This week’s Whispers include a report on the difficulty in obtaining accurate data on the number of medical marijuana cards in the state from the Arkansas Department of Health.
Contributing Editor Gwen Moritz requested the card numbers in order to compile our list (see Medical Marijuana Cards Prized in North-Central Arkansas) and assemble our Page 1 map showing the percentage of medical marijuana card holders by population. As our readers know, accurate information is the lifeblood of business. It follows that accurate information is the lifeblood of a business publication.
This is an Opinion
But the first list obtained from the Health Department contained what appeared to be striking anomalies. For example, 26% of the residents of Arkansas County held marijuana cards, if the ADH totals were to be believed.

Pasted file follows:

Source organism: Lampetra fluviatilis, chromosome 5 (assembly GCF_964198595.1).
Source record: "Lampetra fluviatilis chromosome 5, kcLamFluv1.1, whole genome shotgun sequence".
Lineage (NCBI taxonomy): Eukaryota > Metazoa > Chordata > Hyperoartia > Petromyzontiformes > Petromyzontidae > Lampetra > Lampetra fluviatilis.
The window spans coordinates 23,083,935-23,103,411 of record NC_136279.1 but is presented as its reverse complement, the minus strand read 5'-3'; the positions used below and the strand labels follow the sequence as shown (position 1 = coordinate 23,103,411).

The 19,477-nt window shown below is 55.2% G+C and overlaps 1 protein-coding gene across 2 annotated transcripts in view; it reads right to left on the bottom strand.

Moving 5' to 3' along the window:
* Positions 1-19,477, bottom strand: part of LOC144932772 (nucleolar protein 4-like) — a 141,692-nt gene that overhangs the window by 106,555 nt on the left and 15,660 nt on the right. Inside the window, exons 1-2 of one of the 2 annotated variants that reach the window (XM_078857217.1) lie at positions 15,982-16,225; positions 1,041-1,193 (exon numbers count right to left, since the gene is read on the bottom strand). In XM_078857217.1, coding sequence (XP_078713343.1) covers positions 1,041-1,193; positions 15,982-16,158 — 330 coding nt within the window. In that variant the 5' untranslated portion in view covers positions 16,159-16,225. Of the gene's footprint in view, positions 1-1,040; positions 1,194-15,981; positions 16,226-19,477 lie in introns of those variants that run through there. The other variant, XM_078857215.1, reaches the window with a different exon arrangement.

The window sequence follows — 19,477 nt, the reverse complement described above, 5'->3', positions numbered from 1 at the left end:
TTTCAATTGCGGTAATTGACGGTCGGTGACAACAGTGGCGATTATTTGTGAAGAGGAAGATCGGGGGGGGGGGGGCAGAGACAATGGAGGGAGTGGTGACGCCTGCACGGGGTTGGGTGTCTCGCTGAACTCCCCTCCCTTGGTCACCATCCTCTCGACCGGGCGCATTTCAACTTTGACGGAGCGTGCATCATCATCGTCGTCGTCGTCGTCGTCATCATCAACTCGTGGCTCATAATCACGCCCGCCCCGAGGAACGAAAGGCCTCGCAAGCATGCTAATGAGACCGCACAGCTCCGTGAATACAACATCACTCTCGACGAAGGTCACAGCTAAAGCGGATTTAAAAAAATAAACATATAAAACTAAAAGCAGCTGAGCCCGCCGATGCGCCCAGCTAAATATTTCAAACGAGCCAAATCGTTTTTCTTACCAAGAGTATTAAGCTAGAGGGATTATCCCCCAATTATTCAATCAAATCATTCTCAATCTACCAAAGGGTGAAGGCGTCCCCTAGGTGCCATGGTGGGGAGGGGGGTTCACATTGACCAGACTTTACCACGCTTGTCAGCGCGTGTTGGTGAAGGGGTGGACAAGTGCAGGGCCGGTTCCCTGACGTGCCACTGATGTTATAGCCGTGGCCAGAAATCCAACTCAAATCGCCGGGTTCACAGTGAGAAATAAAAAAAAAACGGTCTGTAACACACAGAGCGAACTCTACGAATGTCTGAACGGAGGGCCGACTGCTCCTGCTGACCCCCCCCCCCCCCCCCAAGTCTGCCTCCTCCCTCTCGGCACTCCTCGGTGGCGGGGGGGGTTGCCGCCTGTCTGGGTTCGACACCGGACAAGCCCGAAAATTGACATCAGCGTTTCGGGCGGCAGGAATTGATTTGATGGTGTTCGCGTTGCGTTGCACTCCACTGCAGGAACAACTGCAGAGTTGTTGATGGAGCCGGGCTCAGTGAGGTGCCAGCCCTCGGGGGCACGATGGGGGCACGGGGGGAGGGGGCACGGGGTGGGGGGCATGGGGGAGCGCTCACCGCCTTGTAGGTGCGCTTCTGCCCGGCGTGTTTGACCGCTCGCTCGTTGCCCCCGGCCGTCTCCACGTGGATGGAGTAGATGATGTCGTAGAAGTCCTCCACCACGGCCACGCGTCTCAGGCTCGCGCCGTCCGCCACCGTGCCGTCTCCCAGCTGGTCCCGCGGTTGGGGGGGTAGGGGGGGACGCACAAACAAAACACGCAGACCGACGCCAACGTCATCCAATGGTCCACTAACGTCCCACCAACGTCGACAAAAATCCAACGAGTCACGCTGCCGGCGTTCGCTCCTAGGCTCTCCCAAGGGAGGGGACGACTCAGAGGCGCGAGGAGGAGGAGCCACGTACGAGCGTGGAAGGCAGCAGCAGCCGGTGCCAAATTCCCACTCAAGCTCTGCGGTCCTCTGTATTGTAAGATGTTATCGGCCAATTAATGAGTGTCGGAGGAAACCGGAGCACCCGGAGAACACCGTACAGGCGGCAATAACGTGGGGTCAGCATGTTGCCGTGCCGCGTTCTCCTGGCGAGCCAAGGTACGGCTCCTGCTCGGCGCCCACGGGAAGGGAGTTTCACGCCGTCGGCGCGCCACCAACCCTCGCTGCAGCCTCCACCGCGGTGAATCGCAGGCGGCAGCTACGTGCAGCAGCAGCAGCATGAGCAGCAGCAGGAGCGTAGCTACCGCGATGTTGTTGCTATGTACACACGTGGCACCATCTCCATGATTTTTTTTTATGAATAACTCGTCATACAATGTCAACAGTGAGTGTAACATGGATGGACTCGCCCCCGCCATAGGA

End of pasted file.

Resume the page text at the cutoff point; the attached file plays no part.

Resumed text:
We’re not brain surgeons or nuclear scientists at Arkansas Business, but we usually know when numbers don’t look right. The Health Department acknowledged some problems with the first list, but its revision was equally suspect: ADH confirmed the Arkansas County figure, and it now showed that 34% of Searcy County residents had received cards. The data wasn’t just shared with Arkansas Business; it was included in an official report to the Legislature.
Now, could we have been wrong? Of course. As much as we hate it, we get things wrong. And then we run corrections on the Whispers pages, the best-read pages of the paper (as you will observe in this very issue). But time-consuming efforts to find anyone who could explain what ADH claimed was true, including anyone at ADH, proved futile.
Finally, 27 days after Arkansas Business first flagged questionable data, the department acknowledged a “flaw in the algorithm.” A third set of numbers coincide with common sense and previous trends, so we feel comfortable sharing them with you.
But if any government agency should understand the importance of accurate data, it’s the Arkansas Department of Health. As a lethal pandemic should have made abundantly clear.